November 23, 2022
It is seven years since the first peace deal was signed in South Sudan and with it a commitment made to set up a African Union-backed up Hybrid Court for South Sudan (HCSS) to investigate and prosecute war crimes and other human rights violations committed in the conflict since 2011. But the creation of the HCSS has been delayed. The establishment of the HCSS is an opportunity for the AU to demonstrate African leadership on justice for the most serious crimes in Africa, a real commitment to the organization’s principles and to demonstrate that the AU stands with survivors and victims of crimes for which impunity cannot be tolerated.
Unprotected in ECUADOR: Venezuelan refugee women survivors of gender-based violence
November 17, 2022
Ecuador is the country with the third largest Venezuelan refugee population on the continent. Women, who make up about half of this population, face multiple forms of violence in different spaces, private and public. This report documents how the Ecuadorian state is failing to guarantee the rights of Venezuelan women survivors of gender-based violence who are refugees in the country by not providing them with information or effective access to protection and justice mechanisms.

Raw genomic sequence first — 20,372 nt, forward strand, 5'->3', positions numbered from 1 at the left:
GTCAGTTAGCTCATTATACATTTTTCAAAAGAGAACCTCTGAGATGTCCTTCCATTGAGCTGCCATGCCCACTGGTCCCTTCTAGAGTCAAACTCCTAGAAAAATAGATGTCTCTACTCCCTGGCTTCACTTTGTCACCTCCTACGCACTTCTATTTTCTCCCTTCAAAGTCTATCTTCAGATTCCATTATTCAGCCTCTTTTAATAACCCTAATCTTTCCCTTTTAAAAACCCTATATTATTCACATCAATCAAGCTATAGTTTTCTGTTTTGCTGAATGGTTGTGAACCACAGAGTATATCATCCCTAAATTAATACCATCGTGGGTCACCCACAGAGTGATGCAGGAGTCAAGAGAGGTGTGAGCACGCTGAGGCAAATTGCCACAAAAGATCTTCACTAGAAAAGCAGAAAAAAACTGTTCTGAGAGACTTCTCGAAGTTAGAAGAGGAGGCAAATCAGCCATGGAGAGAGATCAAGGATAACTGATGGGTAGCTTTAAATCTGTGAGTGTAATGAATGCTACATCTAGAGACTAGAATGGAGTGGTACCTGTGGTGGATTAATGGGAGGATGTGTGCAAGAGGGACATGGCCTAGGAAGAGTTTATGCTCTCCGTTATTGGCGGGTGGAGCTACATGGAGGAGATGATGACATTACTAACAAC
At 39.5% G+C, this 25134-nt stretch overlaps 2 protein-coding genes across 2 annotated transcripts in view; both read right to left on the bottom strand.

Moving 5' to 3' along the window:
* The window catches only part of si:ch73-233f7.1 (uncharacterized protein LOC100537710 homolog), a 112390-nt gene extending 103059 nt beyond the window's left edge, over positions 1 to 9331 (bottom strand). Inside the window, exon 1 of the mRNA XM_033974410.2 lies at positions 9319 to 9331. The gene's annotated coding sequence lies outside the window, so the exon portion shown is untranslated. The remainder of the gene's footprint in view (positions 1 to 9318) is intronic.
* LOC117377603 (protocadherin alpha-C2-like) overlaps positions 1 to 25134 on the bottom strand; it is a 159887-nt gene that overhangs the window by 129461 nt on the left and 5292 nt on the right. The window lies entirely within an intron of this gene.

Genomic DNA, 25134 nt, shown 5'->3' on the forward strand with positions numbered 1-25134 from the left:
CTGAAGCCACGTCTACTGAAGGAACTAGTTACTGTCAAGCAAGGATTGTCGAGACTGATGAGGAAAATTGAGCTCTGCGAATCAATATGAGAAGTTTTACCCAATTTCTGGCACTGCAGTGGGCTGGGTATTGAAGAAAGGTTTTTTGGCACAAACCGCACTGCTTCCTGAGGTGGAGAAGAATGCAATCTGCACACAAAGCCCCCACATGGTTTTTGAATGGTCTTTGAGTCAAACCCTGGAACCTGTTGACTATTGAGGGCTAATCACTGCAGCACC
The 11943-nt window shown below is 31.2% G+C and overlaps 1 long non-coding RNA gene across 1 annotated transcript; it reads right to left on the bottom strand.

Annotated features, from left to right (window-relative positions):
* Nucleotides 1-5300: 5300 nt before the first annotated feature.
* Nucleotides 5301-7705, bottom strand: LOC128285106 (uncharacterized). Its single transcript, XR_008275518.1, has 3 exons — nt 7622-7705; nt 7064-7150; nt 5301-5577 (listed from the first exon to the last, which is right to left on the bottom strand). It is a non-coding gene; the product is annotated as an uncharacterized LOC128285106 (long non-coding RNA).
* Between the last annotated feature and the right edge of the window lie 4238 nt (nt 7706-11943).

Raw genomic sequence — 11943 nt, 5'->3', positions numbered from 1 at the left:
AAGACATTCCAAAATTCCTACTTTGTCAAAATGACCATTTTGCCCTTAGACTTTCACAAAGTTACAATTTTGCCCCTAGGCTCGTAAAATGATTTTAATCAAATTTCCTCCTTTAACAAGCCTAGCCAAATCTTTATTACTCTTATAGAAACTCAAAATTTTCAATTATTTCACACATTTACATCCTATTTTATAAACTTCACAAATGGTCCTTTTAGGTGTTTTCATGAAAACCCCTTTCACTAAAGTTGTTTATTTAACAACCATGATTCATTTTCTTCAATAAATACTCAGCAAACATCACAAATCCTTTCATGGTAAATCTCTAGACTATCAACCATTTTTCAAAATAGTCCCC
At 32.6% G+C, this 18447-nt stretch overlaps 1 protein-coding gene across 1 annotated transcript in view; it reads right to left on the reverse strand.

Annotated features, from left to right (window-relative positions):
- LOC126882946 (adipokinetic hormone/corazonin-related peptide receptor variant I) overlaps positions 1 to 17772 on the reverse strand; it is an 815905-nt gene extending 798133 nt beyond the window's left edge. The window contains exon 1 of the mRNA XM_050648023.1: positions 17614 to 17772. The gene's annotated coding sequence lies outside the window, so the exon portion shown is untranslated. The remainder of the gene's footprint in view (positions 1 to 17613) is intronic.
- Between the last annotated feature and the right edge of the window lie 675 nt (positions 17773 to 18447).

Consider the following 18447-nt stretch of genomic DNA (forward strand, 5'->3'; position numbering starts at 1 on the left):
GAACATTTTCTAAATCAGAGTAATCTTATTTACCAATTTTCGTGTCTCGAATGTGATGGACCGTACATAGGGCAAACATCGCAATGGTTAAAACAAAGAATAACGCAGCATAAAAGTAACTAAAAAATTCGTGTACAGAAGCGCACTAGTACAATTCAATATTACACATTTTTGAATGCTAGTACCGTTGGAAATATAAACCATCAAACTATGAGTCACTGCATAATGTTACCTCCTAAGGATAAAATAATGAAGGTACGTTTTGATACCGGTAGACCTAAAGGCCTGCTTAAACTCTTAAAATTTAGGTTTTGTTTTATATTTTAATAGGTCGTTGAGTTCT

“Like A Prison Convoy”: Russia’s Unlawful Transfer And Abuse of Civilians In Ukraine During ‘Filtration’
November 10, 2022
Russian and Russian-controlled forces have committed war crimes and likely crimes against humanity by unlawfully transferring or deporting civilians from certain occupied parts of Ukraine. Russian and Russian-controlled authorities also forced civilians through an abusive screening process known as ‘filtration,’ where some were arbitrarily detained, subject to torture or other ill-treatment, and separated from their children.
ISRAEL AND OCCUPIED PALESTINIAN TERRITORIES: ‘They were just kids’: Evidence of war crimes during Israel’s August 2022 Gaza offensive
October 25, 2022
On 5 August 2022, Israel launched a three-day offensive on occupied Gaza, visiting fresh trauma and destruction on a besieged population living under apartheid. Both Israeli forces and Palestinian armed groups committed apparent war crimes. In one attack, an Israeli drone killed five children at a cemetery. In another instance, seven civilians were killed in a strike likely to have been caused by a Palestinian rocket that misfired.